Estimates and assumptions must also be made to review the value of assets. For each asset it must be verified to what extent there are indications of an impairment. When determining the recoverable amount of property, plant and equipment, the estimation of the relevant useful life is subject to uncertainty. The measurement of doubtful receivables is based on forecasts about the creditworthiness of customers. A material change in the assumptions or circumstances can lead in future to additional impairment losses or reversals.

For construction contracts with clients in the project business we recognise sales revenue according to the percentage of completion method. This requires estimates regarding the total contract costs and revenue, contract risks as well as other relevant factors. These estimates are reviewed regularly by those with operative responsibility and adjusted where necessary.

Provisions for employee benefits, especially pensions and similar obligations, are determined according to actuarial principles which are based on statistical and other factors so as to anticipate future events. Material factors are the reported market discount rates and life expectancy. The actuarial assumptions made may differ from actual developments as a result of changing market and economic conditions, and this can have material effects on the amount of provisions and thus on the company’s overall net assets, financial position and results of operations.

Other provisions are reported based on the best possible estimate of the probability of future outflows. The later, actual outflow can, however, differ from the estimate as a result of changed economic, political or legal conditions. This will be reflected in additional expenses or income from reversals.

The global scope of our activities must be taken into account in relation to taxes on income. Based on our operative activities in numerous countries with varying tax laws and administrative interpretation, differentiated assessment is required for determining our tax obligations. Uncertainty may arise due to different interpretations by taxable entities on the one hand and local finance authorities on the other. Uncertain tax assets and liabilities are recognised if their probability of occurrence exceeds 50 %. For the reporting, the best estimate is based on the expected tax payment. Although we believe we have made a reasonable estimate regarding any tax uncertainties, it is possible that the actual tax obligation will differ from our original estimate. With regard to future tax benefits, we assess their realisability as of every reporting date. For this reason, we only recognise deferred tax assets if sufficient taxable income is available in future. In assessing this future taxable income within a planning horizon of normally five years it must be taken into account that expected future business developments are subject to uncertainties and are in some cases excluded from control by company management (for example changes to applicable tax legislation). If we come to the conclusion that previously reported deferred tax assets cannot be realised because of changed assumptions, then the assets will be written down by the appropriate amount.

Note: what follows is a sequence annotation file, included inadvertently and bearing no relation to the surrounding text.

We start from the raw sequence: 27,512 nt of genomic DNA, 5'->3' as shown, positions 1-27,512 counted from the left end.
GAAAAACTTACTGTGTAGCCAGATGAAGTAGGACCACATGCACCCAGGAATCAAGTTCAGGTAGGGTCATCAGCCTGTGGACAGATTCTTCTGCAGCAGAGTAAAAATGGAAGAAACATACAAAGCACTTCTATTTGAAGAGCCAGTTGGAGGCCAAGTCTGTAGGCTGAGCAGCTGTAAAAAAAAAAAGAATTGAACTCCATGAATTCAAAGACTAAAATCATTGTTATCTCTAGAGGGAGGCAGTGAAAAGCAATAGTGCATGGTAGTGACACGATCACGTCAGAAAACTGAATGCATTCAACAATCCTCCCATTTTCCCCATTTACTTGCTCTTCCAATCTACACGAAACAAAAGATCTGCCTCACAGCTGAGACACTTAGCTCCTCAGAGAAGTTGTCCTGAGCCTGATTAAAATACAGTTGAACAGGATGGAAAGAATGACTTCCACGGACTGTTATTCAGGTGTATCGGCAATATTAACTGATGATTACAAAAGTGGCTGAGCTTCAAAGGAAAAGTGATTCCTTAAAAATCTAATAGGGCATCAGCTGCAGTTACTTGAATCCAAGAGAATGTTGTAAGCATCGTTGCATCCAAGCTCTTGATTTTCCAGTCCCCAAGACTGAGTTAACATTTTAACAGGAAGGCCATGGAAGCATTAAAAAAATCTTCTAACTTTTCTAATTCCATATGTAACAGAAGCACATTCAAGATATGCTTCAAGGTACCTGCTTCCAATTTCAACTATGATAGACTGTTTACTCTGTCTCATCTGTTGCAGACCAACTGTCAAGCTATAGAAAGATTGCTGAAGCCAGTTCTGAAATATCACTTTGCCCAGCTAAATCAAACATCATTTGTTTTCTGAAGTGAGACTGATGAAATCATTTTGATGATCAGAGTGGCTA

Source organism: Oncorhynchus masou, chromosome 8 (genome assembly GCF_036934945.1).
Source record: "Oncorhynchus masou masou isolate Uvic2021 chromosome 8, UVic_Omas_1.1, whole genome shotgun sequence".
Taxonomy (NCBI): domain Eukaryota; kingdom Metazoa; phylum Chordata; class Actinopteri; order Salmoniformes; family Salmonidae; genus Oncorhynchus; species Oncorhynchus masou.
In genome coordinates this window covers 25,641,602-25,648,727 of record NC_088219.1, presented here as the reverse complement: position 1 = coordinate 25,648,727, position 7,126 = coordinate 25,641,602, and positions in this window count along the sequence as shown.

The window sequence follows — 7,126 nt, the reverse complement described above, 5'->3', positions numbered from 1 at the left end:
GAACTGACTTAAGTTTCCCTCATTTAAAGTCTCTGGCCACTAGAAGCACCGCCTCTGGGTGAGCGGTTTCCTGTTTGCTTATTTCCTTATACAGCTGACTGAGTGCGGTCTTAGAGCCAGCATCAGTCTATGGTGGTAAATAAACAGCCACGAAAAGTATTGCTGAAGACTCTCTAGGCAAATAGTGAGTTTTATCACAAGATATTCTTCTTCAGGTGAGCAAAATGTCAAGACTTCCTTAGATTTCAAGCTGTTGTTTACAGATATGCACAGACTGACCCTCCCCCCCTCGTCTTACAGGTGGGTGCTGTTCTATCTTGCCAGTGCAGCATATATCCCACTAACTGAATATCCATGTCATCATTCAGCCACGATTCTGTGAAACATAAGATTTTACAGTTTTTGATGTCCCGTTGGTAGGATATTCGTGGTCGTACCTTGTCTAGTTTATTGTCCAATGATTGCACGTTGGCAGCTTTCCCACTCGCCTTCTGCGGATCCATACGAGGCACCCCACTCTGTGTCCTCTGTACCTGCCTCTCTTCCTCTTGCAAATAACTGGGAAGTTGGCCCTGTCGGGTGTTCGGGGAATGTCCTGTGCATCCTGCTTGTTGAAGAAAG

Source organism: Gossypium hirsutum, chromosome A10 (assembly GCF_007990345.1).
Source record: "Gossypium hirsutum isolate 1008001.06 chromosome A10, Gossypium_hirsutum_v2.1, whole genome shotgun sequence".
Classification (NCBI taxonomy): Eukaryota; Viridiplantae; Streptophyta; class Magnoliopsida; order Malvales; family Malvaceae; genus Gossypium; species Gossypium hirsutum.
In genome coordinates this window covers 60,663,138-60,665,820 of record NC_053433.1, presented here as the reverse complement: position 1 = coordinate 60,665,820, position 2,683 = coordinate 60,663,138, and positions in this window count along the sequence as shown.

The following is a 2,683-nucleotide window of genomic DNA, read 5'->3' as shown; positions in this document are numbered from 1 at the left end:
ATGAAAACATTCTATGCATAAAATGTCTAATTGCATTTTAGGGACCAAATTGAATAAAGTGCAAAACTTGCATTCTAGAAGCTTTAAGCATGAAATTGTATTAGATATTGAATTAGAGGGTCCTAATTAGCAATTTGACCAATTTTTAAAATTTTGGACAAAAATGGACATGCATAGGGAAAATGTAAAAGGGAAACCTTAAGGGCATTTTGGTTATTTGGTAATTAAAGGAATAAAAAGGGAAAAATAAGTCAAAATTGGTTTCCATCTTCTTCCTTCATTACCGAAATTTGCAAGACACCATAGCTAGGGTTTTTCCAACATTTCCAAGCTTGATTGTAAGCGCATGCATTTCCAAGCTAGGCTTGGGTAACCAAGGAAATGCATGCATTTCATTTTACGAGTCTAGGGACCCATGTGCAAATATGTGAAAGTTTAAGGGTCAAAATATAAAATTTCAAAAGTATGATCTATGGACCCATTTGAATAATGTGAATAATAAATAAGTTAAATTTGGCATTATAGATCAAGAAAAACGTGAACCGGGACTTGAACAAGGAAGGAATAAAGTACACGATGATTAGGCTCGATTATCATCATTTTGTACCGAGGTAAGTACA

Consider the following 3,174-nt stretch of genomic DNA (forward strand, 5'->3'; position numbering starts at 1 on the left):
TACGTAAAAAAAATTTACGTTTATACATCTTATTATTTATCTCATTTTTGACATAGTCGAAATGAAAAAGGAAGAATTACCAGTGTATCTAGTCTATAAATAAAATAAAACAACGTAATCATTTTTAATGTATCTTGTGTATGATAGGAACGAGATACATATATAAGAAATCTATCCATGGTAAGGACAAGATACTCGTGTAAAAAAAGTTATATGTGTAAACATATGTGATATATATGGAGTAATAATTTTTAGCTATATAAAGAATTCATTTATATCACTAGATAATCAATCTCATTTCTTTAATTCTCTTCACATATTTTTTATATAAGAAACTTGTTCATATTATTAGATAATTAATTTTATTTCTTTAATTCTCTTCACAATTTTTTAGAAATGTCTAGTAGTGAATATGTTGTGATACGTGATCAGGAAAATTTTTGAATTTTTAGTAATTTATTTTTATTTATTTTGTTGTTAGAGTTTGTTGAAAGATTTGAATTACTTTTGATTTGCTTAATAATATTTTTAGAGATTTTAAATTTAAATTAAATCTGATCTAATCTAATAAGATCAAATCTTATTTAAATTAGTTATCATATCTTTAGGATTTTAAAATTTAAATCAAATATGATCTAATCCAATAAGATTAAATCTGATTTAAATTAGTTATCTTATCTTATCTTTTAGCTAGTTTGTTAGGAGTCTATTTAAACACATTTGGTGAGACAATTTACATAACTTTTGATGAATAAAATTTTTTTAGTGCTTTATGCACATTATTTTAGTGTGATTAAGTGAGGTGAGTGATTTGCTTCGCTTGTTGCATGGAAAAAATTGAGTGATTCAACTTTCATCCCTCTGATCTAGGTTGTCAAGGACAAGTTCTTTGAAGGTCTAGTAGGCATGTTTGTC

Maturities of up to one year are classified as current.

Assets that can only be realised after more than 12 months, as well as liabilities that only become due after more than 12 months, are also classified as current if they are attributable to the operating cycle defined in IAS 1. An operating cycle of more than 12 months typically applies to made-to-order production (construction contracts).

Assets and liabilities not classified as current are non-current.